By Emily Senger - Thursday, May 16, 2013 - 0 Comments
A round-up of press reactions
In a strange twist of fate, one-time pundit Mike Duffy is now the subject of the punditry, after his former employer CTV News reported that the senator received a $90,000 personal cheque from Prime Minister Stephen Harper’s chief of staff Nigel Wright in order to cover inappropriate housing allowance claims he made during his time as a Conservative senator.
News also came to light Wednesday that Duffy may have been making more questionable claims, saying he was on Senate business while actually campaigning and fundraising for the Conservative party during the 2011 federal election.
So, should Duffy resign? Opposition members certainly think so, as do many opinion writers and newspaper editorials. Here’s a roundup of what the press said today:
By The Canadian Press - Thursday, May 16, 2013 at 12:57 PM - 0 Comments
OTTAWA – New Democrat MP Charlie Angus is asking Senate ethics officer Lyse Ricard…
OTTAWA – New Democrat MP Charlie Angus is asking Senate ethics officer Lyse Ricard to investigate a gift of $90,000 that Conservative Sen. Mike Duffy received from the prime minister’s chief of staff.
Charlie Angus, the NDP ethics critic, said the gift may have breached several Senate rules, as well as the Parliament of Canada Act.
The Prime Minister’s Office has acknowledged that Wright wrote a personal cheque to Duffy to cover the senator’s repayment of improper housing expense claims.
In a letter to Ricard, Angus said he finds the deal troubling.
By Nick Taylor-Vaisey - Thursday, May 16, 2013 at 9:01 AM - 0 Comments
Here’s one version of the story about Senator Mike Duffy: When he claimed a primary residence in P.E.I., and not the suburban Ottawa home where he’d lived for decades, he was legitimately confused about the rules. He ticked the wrong box, inadvertently—oops—and, as a result, accidentally claimed $90,172.24 in expenses.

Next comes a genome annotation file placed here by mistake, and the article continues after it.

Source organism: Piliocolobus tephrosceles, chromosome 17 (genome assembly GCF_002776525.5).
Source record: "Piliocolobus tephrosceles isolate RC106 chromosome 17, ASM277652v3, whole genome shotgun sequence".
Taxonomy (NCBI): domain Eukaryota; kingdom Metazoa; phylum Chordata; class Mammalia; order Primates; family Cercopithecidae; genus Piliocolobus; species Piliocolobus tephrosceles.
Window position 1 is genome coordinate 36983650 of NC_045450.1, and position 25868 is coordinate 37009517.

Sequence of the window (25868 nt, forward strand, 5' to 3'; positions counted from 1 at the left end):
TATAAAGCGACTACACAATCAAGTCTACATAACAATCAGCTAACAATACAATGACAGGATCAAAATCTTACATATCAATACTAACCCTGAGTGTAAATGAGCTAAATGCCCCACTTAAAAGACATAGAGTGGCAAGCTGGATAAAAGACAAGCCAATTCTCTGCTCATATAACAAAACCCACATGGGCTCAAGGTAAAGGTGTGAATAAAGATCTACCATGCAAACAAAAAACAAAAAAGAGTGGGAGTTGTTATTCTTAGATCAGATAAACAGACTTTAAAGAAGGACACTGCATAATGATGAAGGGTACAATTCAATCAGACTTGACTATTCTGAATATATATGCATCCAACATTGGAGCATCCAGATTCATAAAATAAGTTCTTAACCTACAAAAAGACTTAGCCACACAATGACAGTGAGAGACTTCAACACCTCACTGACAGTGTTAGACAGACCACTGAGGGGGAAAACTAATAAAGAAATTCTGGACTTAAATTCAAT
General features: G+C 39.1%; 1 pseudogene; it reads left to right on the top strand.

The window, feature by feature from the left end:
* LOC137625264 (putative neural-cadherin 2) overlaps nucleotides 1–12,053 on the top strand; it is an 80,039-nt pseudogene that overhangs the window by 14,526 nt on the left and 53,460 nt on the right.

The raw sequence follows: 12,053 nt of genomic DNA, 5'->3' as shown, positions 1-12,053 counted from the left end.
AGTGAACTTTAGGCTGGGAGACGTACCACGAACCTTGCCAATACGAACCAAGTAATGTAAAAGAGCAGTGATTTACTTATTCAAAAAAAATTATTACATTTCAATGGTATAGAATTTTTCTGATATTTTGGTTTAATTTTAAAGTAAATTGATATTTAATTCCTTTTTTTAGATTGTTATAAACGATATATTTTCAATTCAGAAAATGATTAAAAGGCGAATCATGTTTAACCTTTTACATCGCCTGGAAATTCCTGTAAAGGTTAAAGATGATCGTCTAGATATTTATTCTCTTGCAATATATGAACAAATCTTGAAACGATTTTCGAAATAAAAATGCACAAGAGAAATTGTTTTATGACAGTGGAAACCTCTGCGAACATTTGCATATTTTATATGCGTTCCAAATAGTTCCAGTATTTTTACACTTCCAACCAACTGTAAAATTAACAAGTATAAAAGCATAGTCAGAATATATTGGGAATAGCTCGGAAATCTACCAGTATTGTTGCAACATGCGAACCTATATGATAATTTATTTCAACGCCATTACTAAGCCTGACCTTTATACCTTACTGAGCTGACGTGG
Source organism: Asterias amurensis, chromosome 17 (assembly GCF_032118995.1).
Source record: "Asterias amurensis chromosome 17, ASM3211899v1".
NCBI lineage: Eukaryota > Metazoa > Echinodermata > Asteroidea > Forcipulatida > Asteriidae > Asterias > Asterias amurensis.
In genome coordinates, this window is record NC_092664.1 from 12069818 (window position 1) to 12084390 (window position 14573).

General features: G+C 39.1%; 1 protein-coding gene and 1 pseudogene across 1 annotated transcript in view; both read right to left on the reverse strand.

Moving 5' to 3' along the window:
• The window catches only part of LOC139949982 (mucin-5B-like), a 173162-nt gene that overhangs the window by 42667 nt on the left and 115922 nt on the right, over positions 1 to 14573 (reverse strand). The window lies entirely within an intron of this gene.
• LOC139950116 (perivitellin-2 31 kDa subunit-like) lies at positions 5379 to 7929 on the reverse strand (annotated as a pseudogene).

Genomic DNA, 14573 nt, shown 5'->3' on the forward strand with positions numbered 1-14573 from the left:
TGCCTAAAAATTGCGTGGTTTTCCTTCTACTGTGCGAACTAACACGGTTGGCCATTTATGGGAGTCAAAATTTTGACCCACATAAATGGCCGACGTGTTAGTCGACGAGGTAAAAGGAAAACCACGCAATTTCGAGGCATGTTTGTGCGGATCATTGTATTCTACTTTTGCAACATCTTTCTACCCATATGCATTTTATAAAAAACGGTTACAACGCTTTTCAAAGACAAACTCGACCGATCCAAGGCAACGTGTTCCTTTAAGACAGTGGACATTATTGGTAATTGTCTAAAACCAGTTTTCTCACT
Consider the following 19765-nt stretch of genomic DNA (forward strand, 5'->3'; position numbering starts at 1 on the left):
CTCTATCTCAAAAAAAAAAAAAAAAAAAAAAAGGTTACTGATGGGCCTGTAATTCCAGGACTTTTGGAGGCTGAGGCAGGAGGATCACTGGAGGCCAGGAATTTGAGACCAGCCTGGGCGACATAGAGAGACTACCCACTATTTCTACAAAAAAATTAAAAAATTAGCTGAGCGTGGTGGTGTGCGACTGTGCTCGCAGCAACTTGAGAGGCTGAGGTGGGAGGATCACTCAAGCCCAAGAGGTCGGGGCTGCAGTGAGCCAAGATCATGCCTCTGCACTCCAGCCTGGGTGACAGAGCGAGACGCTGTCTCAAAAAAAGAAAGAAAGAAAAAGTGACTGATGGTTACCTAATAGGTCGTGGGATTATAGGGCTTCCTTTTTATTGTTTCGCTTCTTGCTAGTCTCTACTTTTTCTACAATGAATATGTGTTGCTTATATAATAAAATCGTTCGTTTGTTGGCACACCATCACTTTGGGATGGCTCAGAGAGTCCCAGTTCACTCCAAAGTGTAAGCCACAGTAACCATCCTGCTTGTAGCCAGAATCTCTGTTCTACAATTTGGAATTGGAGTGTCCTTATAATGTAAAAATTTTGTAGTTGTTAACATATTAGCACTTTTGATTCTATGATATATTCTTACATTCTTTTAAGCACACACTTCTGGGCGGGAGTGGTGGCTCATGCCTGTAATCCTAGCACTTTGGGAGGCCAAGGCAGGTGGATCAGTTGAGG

By Aaron Wherry - Thursday, May 16, 2013 at 8:31 AM - 0 Comments
Liberal MP Sean Casey says Mike Duffy should resign and Mr. Casey likely came to that conclusion before he was aware that Mr. Duffy’s Senate expense claims seem to overlap with time he spent campaigning for the Conservatives in the last election.
The full extent of Duffy’s Senate expenses during the writ period remains a mystery — the Conservative government is refusing to reveal the full breakdown of the senator’s claims and his repayment of $90,172.24. But independent auditors at the firm Deloitte listed Duffy as being in Ottawa on Senate business and claiming a daily expense for seven days in April 2011, a month that was dominated by campaigning for the May 2 vote.
All of yesterday’s news is here.
Update 11:21am. On the off chance that the Senate Ethics Officer hadn’t heard about Mr. Duffy’s situation, NDP MP Charlie Angus has written to her to request that she look into the cheque he received from Mr. Wright.
Update 11:33am. The CBC finds more paperwork related to Senator Duffy’s campaigning in 2011.
The Deloitte audit that reviewed the living and travel expense claims for Duffy and senators Mac Harb and Patrick Brazeau shows that Duffy was neither in Ottawa or Prince Edward Island but in an “other location” on Senate business on April 27 and 28, 2011 … But an invoice written by Duffy is titled, “Mike Duffy campaigning in the GTA, April 27 & 28, 2011.” It indicates he flew out of Ottawa on April 27, spent the night in a hotel in Toronto on April 28, and flew back to Ottawa on April 29. The invoice is included in Elections Canada campaign expense records for Natural Resources Minister Joe Oliver’s campaign. Oliver was elected in the Toronto riding of Eglinton-Lawrence.
An email from a political operations officer for the Conservative Party of Canada, Felix Wong, to Oliver’s campaign manager, John Penner, is also in the expense file. It says the total cost for Duffy’s trip to Toronto was $1,355.56 and “that amount will be divided between the eight ridings that he visited, so each riding will be responsible for $169.45.”
Update 11:49am. Included in CTV’s report last night was the suggestion of some influence over the Senate committee’s investigation. I asked the Prime Minister’s Office if there was a response to that report and here, for the record, is what I was told.